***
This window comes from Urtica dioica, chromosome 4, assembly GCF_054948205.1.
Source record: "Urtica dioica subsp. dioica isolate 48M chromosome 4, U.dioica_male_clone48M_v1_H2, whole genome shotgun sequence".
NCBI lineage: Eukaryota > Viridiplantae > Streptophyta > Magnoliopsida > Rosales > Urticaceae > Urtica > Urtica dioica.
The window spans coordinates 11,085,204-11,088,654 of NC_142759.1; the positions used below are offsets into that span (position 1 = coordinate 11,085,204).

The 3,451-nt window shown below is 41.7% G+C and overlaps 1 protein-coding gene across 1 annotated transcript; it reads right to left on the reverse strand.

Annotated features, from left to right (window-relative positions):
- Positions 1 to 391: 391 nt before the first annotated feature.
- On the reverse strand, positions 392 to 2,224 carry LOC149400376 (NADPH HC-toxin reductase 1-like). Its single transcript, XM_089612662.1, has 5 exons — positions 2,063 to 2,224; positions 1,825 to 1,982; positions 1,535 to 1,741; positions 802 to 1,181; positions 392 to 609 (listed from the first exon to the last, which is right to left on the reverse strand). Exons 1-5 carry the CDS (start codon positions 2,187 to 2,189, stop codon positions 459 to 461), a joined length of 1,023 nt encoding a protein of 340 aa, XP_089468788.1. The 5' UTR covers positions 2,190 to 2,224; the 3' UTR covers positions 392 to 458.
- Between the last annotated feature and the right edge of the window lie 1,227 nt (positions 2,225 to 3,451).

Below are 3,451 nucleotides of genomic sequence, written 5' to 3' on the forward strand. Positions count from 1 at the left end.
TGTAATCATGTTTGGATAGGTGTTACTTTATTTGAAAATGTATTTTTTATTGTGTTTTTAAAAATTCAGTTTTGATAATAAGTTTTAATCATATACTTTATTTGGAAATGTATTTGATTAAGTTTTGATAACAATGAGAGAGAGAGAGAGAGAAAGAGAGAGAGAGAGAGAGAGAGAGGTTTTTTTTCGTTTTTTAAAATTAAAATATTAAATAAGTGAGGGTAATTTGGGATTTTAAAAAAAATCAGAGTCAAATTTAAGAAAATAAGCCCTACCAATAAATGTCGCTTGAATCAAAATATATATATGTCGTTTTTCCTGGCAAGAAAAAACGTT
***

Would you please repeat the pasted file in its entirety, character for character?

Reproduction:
This window comes from Urtica dioica, chromosome 4, assembly GCF_054948205.1.
Source record: "Urtica dioica subsp. dioica isolate 48M chromosome 4, U.dioica_male_clone48M_v1_H2, whole genome shotgun sequence".
NCBI lineage: Eukaryota > Viridiplantae > Streptophyta > Magnoliopsida > Rosales > Urticaceae > Urtica > Urtica dioica.
The window spans coordinates 11,085,204-11,088,654 of NC_142759.1; the positions used below are offsets into that span (position 1 = coordinate 11,085,204).

The 3,451-nt window shown below is 41.7% G+C and overlaps 1 protein-coding gene across 1 annotated transcript; it reads right to left on the reverse strand.

Annotated features, from left to right (window-relative positions):
- Positions 1 to 391: 391 nt before the first annotated feature.
- On the reverse strand, positions 392 to 2,224 carry LOC149400376 (NADPH HC-toxin reductase 1-like). Its single transcript, XM_089612662.1, has 5 exons — positions 2,063 to 2,224; positions 1,825 to 1,982; positions 1,535 to 1,741; positions 802 to 1,181; positions 392 to 609 (listed from the first exon to the last, which is right to left on the reverse strand). Exons 1-5 carry the CDS (start codon positions 2,187 to 2,189, stop codon positions 459 to 461), a joined length of 1,023 nt encoding a protein of 340 aa, XP_089468788.1. The 5' UTR covers positions 2,190 to 2,224; the 3' UTR covers positions 392 to 458.
- Between the last annotated feature and the right edge of the window lie 1,227 nt (positions 2,225 to 3,451).

Below are 3,451 nucleotides of genomic sequence, written 5' to 3' on the forward strand. Positions count from 1 at the left end.
TGTAATCATGTTTGGATAGGTGTTACTTTATTTGAAAATGTATTTTTTATTGTGTTTTTAAAAATTCAGTTTTGATAATAAGTTTTAATCATATACTTTATTTGGAAATGTATTTGATTAAGTTTTGATAACAATGAGAGAGAGAGAGAGAGAAAGAGAGAGAGAGAGAGAGAGAGAGGTTTTTTTTCGTTTTTTAAAATTAAAATATTAAATAAGTGAGGGTAATTTGGGATTTTAAAAAAAATCAGAGTCAAATTTAAGAAAATAAGCCCTACCAATAAATGTCGCTTGAATCAAAATATATATATGTCGTTTTTCCTGGCAAGAAAAAACGTT